In 2004 I moved from Sheepshead Bay, Brooklyn to a small suburban town in New Jersey…
Growing up, my grandparents instilled in me a strong love for Israel and for fellow Jews around the world. Each of them was a Holocaust survivor and lost countless family members in the war, including parents and even baby siblings. If only the state of Israel had been formed sooner. For my grandparents, there was nothing more admirable than being a Proud Zionist. My grandmother is still with me today and I know she is thrilled that I am writing this blog.
Despite my admiration for Israel, it wasn’t until I attended Dartmouth College that I had the opportunity to visit. My family had tried to go but it never seemed like a good time and, of course, life gets in the way. If it wasn’t for Birthright Israel, I don’t know if Israel would play such a large role in my adult life.
Birthright Israel was one of the best weeks of my life. I can still remember stepping off the plane with my closest childhood friend, who kissed the ground because I told her my grandmother did when she first went to Israel.
I can still picture the store owners saying welcome home when we visited. I can still hear the clapping from crowds when they saw our trip coming near. We were more than welcomed, we were loved. To see Jews of all backgrounds embrace us, it was nothing short of spectacular.
But if I had to pick the most impactful part of my trip, it was meeting the Mifgash participants, otherwise known as the Israeli soldiers on our trip. I remember thinking – gosh, they are so young. Here I am theorizing about political campaigns at school and here they are putting their lives in danger to protect Israel and Jews around the world. And yet, they were just like me. They wanted to listen to music and have a good time, and they had dreams and hopes for careers after the army just like we did. There was no way I could return home and not do my small part after meeting my peers who were protecting me.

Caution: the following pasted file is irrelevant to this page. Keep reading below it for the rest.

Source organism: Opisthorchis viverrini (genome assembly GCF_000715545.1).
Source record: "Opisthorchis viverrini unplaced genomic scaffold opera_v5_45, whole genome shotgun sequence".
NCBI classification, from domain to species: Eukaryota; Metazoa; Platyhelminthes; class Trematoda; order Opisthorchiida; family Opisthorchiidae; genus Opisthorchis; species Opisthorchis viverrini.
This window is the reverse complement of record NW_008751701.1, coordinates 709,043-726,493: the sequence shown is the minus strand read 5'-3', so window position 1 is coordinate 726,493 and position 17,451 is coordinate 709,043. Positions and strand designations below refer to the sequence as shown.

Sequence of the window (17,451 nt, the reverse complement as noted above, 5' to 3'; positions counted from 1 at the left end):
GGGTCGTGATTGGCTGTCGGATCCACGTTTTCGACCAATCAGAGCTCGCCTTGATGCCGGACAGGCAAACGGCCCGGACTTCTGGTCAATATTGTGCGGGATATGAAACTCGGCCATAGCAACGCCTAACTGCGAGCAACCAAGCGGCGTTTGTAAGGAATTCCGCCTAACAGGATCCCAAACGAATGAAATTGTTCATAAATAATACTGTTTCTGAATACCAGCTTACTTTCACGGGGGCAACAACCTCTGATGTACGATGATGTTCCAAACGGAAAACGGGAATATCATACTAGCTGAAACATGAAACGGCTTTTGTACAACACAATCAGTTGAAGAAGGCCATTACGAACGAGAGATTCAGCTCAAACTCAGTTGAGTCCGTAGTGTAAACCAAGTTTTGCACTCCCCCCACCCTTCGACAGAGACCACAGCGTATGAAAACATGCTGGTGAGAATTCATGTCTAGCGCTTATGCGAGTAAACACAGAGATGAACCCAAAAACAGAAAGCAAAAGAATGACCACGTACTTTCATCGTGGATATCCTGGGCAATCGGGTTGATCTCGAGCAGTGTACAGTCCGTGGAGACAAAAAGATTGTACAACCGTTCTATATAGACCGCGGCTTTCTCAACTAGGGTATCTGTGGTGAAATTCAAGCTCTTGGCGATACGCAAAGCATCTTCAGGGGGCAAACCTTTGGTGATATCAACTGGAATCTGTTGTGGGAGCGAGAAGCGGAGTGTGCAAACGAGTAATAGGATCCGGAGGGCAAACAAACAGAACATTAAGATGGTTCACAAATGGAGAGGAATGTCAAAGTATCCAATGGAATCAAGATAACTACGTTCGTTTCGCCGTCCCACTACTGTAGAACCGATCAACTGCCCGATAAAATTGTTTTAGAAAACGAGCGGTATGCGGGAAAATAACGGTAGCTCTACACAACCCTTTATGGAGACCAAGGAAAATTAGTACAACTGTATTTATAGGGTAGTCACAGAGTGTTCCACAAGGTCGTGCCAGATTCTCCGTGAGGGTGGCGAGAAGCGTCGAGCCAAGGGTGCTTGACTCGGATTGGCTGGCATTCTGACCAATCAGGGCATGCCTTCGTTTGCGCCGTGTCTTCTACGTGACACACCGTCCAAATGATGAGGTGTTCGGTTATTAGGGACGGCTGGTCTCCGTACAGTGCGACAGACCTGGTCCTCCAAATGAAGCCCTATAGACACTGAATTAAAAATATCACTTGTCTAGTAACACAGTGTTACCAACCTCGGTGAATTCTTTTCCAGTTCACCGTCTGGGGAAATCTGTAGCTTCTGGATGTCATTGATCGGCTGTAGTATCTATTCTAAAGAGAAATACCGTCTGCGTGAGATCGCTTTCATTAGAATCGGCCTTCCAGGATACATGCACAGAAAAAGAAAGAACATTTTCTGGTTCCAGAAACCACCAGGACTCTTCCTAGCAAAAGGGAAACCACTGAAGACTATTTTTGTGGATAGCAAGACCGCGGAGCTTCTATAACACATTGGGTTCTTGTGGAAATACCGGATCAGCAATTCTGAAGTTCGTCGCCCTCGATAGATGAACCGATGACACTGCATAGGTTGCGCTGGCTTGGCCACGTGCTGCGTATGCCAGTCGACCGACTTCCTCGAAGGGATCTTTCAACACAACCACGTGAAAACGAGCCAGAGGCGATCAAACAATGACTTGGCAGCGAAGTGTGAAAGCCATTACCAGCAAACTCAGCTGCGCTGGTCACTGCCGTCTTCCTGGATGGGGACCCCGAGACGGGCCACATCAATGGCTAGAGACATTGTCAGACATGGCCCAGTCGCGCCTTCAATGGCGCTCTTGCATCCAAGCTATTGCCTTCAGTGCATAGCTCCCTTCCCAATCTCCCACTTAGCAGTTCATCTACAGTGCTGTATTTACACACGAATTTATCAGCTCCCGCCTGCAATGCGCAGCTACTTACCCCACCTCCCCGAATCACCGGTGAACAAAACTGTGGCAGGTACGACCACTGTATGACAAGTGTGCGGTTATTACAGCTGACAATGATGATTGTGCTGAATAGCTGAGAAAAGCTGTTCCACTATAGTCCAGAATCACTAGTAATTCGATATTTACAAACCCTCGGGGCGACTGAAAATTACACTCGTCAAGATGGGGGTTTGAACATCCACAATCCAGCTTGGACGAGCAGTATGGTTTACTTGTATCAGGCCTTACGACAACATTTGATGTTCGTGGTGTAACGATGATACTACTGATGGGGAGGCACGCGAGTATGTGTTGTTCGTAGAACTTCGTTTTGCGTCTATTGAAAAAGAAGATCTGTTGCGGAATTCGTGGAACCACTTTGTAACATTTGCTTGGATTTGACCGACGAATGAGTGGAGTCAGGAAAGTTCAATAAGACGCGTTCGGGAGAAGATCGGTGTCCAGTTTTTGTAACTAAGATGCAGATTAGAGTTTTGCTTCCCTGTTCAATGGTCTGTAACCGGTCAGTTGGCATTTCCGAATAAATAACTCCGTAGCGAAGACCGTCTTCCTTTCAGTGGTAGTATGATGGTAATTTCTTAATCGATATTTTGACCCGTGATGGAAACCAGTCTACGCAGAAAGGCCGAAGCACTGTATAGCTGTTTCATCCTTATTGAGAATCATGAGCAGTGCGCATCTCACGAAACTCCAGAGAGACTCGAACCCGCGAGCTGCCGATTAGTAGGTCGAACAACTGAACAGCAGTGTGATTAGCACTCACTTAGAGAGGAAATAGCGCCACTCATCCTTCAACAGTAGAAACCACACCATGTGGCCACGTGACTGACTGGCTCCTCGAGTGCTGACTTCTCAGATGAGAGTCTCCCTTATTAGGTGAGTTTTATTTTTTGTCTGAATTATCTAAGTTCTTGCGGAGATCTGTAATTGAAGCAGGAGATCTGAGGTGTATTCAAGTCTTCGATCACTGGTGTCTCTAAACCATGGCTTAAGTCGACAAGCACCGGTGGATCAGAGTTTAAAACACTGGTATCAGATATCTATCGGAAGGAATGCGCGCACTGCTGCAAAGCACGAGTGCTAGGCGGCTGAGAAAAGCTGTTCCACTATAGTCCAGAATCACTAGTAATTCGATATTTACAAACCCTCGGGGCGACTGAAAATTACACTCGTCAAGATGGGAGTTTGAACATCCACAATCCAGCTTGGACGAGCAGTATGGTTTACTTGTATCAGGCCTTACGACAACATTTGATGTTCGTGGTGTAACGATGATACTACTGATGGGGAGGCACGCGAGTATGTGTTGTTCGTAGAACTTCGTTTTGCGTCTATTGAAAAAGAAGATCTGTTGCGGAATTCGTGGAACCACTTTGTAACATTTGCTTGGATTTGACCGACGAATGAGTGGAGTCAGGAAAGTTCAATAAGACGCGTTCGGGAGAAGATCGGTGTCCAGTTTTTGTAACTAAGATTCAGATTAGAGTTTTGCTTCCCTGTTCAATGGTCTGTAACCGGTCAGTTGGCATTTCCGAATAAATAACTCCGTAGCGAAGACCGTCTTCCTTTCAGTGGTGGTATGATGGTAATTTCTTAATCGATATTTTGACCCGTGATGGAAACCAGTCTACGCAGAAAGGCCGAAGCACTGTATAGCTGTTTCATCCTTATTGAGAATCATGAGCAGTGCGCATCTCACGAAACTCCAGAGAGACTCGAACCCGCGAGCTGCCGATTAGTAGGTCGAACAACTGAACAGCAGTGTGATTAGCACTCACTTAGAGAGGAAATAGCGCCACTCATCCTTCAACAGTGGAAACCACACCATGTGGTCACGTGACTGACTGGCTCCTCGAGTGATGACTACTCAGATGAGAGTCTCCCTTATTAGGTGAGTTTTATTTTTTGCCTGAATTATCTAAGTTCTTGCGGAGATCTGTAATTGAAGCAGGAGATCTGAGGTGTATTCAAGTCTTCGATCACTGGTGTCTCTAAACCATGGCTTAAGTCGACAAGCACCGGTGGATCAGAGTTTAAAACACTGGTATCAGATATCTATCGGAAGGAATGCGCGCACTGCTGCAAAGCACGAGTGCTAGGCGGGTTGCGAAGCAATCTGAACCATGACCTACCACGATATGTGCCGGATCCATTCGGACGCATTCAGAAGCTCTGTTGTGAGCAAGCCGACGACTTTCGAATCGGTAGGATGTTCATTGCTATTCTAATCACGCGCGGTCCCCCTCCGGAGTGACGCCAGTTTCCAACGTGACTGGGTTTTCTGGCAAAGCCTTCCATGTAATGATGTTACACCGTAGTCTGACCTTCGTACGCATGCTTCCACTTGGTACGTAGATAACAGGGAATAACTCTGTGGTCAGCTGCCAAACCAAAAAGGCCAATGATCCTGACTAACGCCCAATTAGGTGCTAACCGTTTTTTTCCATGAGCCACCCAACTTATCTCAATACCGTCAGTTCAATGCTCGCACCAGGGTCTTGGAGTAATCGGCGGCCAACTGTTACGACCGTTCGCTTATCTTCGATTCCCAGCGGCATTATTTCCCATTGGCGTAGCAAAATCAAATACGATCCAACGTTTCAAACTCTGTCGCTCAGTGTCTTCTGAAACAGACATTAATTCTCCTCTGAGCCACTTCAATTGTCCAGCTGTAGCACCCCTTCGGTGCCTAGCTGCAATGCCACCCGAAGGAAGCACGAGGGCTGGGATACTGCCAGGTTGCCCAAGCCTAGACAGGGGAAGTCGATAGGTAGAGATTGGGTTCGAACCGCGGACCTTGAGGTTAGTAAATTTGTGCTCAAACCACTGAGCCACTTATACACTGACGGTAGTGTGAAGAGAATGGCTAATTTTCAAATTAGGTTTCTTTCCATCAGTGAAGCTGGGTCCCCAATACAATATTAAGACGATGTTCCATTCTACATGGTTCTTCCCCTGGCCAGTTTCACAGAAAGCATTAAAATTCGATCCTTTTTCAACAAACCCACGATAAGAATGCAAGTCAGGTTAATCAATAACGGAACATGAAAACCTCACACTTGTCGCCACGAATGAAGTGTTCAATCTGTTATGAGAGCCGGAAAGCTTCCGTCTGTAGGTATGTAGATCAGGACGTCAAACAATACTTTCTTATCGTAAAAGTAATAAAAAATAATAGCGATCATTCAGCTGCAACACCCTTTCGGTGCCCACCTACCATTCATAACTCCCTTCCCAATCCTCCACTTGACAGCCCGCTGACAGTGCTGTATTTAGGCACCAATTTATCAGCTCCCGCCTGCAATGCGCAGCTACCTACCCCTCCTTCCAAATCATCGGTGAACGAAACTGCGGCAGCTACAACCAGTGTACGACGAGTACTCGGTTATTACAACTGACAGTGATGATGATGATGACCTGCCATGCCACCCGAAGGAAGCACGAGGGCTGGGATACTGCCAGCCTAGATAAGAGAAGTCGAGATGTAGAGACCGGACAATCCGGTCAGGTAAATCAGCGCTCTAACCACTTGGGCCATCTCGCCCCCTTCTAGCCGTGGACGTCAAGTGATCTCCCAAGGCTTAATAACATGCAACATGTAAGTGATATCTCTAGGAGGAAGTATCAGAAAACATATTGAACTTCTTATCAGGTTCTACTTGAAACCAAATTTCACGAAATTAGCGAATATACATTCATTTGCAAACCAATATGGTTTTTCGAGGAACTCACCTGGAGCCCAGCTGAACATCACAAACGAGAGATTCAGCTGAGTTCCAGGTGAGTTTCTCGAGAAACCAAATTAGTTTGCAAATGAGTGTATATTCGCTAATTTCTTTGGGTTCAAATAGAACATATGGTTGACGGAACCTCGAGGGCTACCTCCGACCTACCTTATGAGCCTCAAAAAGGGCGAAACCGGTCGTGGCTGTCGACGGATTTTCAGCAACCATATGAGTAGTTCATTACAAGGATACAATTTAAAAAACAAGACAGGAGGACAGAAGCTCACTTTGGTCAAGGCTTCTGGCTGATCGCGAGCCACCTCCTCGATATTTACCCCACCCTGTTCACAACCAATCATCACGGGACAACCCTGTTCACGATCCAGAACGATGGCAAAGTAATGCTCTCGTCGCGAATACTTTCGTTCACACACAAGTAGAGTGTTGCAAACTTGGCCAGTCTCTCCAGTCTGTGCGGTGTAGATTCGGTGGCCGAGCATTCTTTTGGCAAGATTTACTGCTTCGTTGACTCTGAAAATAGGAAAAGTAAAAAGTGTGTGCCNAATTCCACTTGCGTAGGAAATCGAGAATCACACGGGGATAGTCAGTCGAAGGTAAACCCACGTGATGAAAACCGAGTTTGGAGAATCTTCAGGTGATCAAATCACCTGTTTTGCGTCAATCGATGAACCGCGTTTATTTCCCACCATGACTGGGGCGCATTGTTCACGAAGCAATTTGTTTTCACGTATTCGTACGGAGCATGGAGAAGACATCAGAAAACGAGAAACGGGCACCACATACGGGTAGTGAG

Indeed, my love affair with Israel did not end after returning home to Long Island. After my 10-day trip, I told my parents I was moving to Israel. I was smitten. It was all I wanted to talk about. And so, the following winter break, that same childhood friend and I packed our bags and returned to Israel for a month together. We volunteered for the army for a few days and then stayed in dorms in Tel Aviv, taking in everything the city had to offer. The best part? The warmth we received from the Mifgash on our trip. The soldiers volunteered to tour us around to different sights on the weekends. And when we wanted to go to Jerusalem, our tour educator from Birthright Israel said you are absolutely not booking a hotel. You will stay with us. That us was his wife and his newborn. Being a mother of an infant, I now know just how generous that was. They hosted us for Shabbat lunch, and we were amazed – the songs, the spirit. I’ll never forget that Shabbat.
Back in New York, I knew I had to find a tangible way to contribute to Israel. I had participated in several Jewish nonprofits since college, but I hadn’t found my niche until I encountered the Birthright Israel Foundation’s Young Leadership Council. I joined the council not only because I want all young Jews to care for Israel but because I know it’s imperative that they experience Israel firsthand.
As I look around at my peers, I am worried what will happen if the younger generation does not continue to visit Israel. In a world where the news cycle is more often negative toward Israel than not, how can we help young Jews tear through the falsehoods and misconceptions without having them see the country themselves? I can see the difference in my peers who have participated in this program and those who haven’t. In a time of extreme anti-semitism and anti-Zionism, this program is nothing short of crucial.
My daughter will know Israel from the start. I will make sure of that. I will encourage her to visit Israel, to volunteer in Israel, to go to camp in Israel. But I can’t guarantee that for anyone else. How do we ensure the continuity of the only Jewish safe haven in the world? We send our youth to Israel. Let them see it firsthand. Let them see the Israeli Jews who love us, who protect us, who die for us. They will return the love.
Birthright Israel will always be a priority in my life, and I hope the same for all of you. I thank you on behalf of myself, on behalf of my daughter, and on behalf of future generations of Jews who give me hope that Israel will prosper.